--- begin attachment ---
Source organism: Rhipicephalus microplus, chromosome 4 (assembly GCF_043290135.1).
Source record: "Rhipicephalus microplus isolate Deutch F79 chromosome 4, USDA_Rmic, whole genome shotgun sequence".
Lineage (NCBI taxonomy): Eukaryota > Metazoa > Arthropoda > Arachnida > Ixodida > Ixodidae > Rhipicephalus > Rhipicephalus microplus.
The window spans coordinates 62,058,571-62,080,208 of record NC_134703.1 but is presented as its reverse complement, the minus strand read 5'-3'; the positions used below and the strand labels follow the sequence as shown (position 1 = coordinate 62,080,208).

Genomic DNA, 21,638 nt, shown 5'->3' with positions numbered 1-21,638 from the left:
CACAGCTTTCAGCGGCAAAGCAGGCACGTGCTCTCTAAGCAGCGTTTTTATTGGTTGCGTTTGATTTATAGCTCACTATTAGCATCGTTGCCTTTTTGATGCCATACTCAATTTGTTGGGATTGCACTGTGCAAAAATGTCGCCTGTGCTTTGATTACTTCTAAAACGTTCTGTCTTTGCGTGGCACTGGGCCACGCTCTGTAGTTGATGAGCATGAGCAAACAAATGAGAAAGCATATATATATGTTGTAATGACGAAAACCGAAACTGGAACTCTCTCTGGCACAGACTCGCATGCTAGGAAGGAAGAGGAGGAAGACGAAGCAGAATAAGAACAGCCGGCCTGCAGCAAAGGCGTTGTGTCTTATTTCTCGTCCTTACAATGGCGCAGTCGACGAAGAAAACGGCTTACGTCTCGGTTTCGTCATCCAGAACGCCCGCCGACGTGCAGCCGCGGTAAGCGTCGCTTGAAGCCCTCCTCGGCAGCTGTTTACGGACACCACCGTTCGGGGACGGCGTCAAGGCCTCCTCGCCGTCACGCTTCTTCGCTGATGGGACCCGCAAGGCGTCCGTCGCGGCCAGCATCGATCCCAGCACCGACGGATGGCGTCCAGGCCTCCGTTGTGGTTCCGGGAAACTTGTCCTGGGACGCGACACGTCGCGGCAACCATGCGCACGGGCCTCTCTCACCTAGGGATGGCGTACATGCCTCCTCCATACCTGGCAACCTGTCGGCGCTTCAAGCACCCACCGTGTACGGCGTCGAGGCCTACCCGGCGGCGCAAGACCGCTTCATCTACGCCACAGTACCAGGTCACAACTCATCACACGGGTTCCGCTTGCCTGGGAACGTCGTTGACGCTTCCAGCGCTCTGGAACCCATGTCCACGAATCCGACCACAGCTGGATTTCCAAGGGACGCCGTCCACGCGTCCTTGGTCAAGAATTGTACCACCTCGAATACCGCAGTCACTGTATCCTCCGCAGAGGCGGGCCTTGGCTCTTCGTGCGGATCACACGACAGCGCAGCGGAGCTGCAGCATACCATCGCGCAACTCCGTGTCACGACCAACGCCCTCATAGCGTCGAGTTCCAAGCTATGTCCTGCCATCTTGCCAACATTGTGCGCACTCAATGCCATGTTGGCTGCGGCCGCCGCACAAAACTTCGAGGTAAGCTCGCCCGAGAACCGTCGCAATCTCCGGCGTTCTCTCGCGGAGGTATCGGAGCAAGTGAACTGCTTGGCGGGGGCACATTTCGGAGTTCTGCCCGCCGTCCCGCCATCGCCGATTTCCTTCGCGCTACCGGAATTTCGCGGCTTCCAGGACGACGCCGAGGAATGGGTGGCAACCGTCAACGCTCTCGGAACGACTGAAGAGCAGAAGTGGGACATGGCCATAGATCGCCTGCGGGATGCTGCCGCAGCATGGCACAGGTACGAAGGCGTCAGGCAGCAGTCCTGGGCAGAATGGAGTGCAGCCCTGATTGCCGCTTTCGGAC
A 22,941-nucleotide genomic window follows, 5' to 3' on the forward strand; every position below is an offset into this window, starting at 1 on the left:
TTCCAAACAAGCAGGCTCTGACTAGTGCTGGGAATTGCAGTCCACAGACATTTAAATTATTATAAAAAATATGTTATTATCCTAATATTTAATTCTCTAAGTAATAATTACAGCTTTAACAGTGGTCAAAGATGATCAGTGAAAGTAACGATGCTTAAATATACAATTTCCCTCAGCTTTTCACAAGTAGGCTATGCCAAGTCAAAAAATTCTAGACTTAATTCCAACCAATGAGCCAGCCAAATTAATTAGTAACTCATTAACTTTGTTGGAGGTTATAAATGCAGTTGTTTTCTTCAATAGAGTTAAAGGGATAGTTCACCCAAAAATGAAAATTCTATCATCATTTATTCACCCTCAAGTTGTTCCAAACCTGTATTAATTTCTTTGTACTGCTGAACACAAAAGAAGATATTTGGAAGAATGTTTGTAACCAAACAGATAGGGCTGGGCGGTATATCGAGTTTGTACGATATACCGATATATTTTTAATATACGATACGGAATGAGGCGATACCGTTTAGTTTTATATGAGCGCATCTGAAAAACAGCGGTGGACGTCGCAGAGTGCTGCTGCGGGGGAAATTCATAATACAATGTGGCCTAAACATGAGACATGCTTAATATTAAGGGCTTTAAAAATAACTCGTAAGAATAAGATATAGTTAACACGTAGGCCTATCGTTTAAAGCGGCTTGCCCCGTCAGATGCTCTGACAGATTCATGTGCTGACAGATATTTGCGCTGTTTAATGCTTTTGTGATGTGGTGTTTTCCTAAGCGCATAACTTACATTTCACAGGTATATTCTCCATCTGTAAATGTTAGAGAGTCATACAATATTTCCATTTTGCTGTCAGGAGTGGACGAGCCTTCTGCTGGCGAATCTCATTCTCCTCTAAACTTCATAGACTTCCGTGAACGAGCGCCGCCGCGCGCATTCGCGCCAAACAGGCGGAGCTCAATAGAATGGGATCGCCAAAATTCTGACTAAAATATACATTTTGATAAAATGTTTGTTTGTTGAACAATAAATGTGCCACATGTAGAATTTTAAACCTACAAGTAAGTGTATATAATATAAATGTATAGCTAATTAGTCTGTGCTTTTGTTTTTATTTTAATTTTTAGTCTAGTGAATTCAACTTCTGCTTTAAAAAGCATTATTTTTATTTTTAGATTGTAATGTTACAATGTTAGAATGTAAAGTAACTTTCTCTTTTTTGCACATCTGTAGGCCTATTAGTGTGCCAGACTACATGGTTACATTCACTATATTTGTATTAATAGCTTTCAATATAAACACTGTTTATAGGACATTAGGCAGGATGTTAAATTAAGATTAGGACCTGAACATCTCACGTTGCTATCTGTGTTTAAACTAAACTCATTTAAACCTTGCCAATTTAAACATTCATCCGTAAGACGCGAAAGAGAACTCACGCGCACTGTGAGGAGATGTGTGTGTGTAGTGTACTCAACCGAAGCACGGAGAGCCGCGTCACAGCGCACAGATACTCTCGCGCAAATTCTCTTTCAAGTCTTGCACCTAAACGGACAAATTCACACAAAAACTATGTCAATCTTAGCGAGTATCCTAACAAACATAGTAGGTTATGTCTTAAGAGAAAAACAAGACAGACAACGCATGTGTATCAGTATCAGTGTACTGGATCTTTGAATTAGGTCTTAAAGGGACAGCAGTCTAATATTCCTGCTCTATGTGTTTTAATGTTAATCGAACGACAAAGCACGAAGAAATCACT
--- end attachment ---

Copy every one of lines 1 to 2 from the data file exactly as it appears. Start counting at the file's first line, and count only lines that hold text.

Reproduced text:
Source organism: Rhipicephalus microplus, chromosome 4 (assembly GCF_043290135.1).
Source record: "Rhipicephalus microplus isolate Deutch F79 chromosome 4, USDA_Rmic, whole genome shotgun sequence".